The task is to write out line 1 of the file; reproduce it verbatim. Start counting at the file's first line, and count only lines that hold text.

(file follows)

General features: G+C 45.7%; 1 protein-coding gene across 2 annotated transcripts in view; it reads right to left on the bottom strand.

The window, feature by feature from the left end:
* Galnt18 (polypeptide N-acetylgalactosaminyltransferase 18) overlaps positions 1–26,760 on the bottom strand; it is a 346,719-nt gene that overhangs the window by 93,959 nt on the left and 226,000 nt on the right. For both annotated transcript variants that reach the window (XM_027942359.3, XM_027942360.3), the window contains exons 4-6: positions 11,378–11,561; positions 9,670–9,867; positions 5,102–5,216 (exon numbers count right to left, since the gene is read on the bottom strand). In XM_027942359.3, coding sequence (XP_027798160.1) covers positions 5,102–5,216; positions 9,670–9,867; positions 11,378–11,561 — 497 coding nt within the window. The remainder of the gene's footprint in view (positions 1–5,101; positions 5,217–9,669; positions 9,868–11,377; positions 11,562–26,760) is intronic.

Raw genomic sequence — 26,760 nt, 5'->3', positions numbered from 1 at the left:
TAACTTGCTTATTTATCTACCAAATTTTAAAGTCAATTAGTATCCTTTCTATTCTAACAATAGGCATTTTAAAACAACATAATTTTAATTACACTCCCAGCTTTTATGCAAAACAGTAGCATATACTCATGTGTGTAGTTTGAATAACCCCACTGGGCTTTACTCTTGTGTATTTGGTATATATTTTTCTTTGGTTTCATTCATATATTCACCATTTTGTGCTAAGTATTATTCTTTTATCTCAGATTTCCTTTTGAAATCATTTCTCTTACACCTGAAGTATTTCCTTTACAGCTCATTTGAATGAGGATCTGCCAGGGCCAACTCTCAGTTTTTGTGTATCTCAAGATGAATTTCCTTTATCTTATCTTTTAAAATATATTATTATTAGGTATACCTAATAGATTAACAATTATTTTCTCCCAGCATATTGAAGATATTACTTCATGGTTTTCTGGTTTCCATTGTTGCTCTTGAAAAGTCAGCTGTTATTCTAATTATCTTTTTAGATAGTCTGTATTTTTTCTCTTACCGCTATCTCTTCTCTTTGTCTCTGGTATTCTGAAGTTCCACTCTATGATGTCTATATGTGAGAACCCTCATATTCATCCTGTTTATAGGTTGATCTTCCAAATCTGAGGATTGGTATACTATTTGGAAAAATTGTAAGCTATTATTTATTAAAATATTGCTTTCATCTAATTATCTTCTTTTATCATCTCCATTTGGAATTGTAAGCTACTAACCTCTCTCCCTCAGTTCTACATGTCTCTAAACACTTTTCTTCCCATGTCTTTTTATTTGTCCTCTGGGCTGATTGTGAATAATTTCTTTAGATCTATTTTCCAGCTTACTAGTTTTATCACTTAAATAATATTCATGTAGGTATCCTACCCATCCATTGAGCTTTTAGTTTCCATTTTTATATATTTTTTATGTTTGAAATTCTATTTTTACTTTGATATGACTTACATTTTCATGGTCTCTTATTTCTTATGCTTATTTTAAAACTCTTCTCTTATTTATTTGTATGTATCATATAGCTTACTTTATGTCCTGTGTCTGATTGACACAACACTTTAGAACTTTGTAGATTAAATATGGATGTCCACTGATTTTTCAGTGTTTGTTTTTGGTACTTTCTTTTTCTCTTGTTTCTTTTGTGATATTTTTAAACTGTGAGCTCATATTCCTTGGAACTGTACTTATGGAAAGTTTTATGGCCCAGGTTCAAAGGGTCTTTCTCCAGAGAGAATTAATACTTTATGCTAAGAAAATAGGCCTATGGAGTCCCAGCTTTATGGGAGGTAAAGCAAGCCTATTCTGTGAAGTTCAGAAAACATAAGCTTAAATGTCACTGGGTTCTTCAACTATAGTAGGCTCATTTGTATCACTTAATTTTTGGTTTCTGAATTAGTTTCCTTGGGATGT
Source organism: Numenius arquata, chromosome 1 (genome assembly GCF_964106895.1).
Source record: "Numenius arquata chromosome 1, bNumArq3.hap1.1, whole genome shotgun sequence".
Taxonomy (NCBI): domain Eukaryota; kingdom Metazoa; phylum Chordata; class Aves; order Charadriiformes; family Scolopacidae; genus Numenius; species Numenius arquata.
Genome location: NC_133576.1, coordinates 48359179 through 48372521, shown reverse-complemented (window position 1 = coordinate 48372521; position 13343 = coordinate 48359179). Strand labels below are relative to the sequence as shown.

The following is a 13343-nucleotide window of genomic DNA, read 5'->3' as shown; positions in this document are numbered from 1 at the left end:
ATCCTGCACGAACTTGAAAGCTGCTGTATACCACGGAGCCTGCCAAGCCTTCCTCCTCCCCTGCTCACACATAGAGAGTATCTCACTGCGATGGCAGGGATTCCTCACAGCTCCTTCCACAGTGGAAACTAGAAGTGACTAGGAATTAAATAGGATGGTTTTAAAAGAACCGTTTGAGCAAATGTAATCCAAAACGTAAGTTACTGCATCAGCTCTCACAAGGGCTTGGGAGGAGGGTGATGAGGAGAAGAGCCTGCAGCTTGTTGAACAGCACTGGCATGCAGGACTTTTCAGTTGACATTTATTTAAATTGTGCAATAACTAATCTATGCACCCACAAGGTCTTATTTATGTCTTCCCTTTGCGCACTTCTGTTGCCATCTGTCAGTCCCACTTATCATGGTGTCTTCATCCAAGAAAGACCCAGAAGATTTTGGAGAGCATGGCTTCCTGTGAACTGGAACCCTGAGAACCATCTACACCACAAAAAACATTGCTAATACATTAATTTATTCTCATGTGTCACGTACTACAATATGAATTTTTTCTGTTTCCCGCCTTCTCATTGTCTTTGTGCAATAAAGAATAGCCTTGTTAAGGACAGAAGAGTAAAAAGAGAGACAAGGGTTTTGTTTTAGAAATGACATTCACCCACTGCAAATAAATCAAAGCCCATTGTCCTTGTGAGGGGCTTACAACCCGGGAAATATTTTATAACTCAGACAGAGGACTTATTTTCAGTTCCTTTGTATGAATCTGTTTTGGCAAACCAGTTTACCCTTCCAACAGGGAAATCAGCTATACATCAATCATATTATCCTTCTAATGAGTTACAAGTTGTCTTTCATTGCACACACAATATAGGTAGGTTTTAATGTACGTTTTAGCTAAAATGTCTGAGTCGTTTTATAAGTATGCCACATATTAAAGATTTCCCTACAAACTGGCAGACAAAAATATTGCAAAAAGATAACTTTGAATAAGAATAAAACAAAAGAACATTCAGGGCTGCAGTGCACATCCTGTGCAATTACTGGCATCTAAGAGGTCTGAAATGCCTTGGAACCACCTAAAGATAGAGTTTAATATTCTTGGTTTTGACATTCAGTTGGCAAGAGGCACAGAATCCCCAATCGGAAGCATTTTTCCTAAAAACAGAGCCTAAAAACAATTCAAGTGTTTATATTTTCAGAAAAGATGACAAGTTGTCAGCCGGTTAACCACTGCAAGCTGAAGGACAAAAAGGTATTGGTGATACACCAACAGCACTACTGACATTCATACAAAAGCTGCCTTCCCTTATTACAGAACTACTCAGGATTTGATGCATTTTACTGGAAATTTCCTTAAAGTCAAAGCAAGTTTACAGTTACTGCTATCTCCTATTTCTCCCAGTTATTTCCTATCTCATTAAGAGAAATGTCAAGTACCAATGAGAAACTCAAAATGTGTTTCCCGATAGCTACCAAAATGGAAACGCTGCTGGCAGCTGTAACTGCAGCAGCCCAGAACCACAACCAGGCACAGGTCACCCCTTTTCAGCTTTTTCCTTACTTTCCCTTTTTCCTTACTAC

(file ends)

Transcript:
General features: G+C 45.7%; 1 protein-coding gene across 2 annotated transcripts in view; it reads right to left on the bottom strand.